Yesterday was so cool in the morning, I lit the fire, and I wore a coat on my walk with Her Highness. It was off putting, so I decided not to continue working on the roof and instead to read in the cozy warmth of the house.
I love my new reading station: I pushed the chaise longue against the window so the light is excellent, and I can watch all that goes on in the neighbourhood — ‘all’ being naught but the odd passing dog walker or, even more rarely, a car. But I wanted to see if my new neighbours arrived or if their trailer did. Call me Gladys Kravitz. (Who’s that? Did you watch Bewitched back in the sixties? She was the busybody neighbour.) In spite of my comfort with my book, however, I felt antsy, and soon I was outside and back at work on the roof.
I had to work on the flat roof of the porch I put in, and it is not built for weight, so I disassembled a shelf in one of my woodsheds that was made of nice long plank one-by-six plank, and I found another shorter one in yet a different shed on the outskirts of my property.
I put both planks on the roof and they gave me enough surface to stand on and on which I felt secure, and I got another large section of one side of the house roof done. Plus, I cleaned up all the stuff I got off the three roofs I’ve done so far. I dumped six wheelbarrows full of needles and cones into the forest behind my home. I have to say: I feel much better about being a couch-potato in the evenings when I’ve done a decent amount of yard labour during the day.
As the wind picked up and the sky darkened mid-afternoon. Sheba and I enjoyed our afternoon walk before the rain I was certain was inevitable. And it came. Late in the day it arrived, but it was angel piss. I’m hoping something heavier happens today. But …. On two roofs and most of a third (one of the largest) it fell on a nice clean surface, through cleansed gutters and into rain barrels. I love the rain now that I’ve become a gardener.
In the evening I took to my book, then dinner and the couch.
I sold one screenplay. For the pitch to producers, my partner and I had to write a logline—an enticing one-sentence summary of our script. My favourite was written by Rick Polito (Marin Independent Journal) for The Wizard of Oz: “Transported to a surreal landscape, a young girl kills the first woman she meets and then teams up with three complete strangers to kill again.”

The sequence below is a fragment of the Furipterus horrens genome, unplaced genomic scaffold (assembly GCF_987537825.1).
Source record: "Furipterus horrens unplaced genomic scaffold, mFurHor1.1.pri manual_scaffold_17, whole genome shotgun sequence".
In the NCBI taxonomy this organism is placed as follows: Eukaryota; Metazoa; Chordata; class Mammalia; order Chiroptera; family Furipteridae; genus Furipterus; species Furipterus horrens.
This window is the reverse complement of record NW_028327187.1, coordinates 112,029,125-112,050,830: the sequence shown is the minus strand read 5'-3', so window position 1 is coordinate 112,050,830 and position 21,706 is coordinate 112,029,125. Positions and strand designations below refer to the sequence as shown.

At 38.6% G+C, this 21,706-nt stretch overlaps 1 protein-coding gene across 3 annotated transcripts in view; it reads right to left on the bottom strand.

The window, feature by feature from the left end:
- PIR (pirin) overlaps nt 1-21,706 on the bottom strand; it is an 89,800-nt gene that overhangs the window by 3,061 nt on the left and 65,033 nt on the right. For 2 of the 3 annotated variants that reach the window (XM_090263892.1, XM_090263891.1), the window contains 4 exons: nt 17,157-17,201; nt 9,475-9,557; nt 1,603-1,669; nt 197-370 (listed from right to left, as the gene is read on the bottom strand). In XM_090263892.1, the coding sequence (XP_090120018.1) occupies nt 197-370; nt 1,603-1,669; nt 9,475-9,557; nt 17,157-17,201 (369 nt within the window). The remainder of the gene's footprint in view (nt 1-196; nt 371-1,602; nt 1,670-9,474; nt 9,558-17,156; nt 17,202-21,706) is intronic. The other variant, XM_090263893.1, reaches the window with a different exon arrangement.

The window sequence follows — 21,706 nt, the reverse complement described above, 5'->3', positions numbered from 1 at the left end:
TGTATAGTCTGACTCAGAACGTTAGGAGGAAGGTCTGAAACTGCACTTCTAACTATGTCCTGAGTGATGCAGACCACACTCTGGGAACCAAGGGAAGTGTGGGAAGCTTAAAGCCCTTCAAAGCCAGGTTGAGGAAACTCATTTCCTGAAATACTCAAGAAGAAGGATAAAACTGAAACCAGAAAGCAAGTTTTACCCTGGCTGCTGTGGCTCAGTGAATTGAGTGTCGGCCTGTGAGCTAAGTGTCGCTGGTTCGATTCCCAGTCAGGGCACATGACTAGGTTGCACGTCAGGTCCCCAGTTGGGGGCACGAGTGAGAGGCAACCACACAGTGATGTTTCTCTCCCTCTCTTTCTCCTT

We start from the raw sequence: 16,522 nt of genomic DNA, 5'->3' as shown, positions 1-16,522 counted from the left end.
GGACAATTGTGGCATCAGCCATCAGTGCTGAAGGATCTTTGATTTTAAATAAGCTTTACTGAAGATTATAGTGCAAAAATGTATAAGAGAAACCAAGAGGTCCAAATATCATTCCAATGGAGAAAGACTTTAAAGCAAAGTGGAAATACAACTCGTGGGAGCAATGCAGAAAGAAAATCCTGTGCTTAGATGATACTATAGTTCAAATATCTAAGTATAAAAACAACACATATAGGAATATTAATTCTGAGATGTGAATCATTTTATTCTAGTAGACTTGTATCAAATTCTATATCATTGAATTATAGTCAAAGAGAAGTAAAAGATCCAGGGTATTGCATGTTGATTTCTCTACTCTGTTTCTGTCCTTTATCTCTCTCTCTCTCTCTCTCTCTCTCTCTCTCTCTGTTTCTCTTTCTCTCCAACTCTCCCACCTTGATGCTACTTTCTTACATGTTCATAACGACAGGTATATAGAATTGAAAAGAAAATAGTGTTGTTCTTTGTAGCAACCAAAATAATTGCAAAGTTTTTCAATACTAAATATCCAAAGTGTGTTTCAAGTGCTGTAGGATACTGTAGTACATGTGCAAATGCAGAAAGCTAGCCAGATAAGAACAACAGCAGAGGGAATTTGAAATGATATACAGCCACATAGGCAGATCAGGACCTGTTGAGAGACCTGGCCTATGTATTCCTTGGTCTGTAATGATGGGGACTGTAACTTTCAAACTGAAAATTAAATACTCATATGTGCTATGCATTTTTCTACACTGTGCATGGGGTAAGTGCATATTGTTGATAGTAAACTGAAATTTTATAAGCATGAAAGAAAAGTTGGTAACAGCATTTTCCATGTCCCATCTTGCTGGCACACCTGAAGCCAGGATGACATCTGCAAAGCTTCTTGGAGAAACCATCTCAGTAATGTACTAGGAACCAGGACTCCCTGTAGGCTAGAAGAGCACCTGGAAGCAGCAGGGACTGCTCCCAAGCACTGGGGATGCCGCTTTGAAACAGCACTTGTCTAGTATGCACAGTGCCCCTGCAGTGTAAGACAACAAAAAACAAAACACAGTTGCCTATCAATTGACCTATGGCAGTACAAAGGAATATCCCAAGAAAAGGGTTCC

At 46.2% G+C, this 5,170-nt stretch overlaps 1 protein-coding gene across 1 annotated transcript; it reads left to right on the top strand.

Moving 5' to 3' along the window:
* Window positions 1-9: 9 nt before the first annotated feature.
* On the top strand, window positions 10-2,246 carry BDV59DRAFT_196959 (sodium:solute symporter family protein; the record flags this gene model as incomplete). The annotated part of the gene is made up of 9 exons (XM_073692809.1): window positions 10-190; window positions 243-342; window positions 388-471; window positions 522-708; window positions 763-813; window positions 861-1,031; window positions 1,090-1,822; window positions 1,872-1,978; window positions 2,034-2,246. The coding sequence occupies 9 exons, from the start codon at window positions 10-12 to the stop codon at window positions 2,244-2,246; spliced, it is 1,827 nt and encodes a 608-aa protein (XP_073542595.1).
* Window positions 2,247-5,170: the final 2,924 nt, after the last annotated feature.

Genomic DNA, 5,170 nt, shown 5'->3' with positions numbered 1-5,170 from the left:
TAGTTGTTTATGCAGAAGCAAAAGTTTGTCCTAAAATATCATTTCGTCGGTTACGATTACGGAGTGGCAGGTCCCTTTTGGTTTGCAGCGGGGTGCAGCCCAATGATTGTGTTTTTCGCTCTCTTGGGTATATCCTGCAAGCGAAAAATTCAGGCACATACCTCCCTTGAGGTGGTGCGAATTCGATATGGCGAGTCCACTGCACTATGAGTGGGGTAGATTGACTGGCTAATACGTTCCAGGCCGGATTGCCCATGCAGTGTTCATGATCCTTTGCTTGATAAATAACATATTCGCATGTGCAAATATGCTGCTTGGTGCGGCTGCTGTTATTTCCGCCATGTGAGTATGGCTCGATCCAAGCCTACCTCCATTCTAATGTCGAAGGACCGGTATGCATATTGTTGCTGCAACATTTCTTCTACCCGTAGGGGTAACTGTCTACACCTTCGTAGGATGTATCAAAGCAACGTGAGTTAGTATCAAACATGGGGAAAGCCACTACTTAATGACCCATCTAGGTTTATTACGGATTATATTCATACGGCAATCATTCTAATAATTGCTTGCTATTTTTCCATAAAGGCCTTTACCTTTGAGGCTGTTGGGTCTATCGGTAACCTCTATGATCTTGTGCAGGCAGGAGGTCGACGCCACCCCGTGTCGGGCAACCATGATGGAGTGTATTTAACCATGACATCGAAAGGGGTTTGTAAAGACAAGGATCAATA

My current writing exercise is to write a longline for my life. I want to objectively summarize my life-to-date in, at most, a few sentences. I don’t know about what others do, how others are inside, but I am inclined to see my history as a path to the present. Memory becomes a coherent narrative of actions and consequences.
I loved pop music as a kid. Loved it. And music’s medium was records: 45s, 78s and 33 revolutions per minute; record players were sacred. Record players, sound systems—they were where the status was before we were old enough to have cars. I and many others lost cool with our peers because we scratched the needle on the record when trying to play a cut, sending sounds over the speakers that made people react as if to fingernails on the blackboard. I wore a shroud of shame for a long time.
Yesterday, I recalled that story. But now I see it and many, many other things differently as I consider my life backwards, starting with life with seizures, periodic muteness and stuttering. I have always trembled like under stress; now it’s just way, way worse. The logline of my life has become one of life with trauma.
Last night, just after 10:00 pm, a car pulled into the lot next door and drove into the centre of the lot where it stopped and left its headlights on. A woman got out of the car and walked towards the back of the property, returned to her car, got in and turned off all the lights.
This morning, I was shocked to see the car still there, and when I went out with Sheba, I discovered a nice new white truck parked on the street attached to a pristine medium-sized trailer. I assume the trailer will be installed on the new pad in the lot today. Damn. I’m sad to have more neighbours.
It does not look like we’ll have a day of rain. Instead, the rainstorm came in the night. My rain barrels are full, and the lawns and gardens are shining with vitality. It’s too wet to work on the roofs so I’ll likely do some reading today and some garden puttering. Henceforth, we expect sunny dry weather so there’s lots of time to finish the roof cleaning.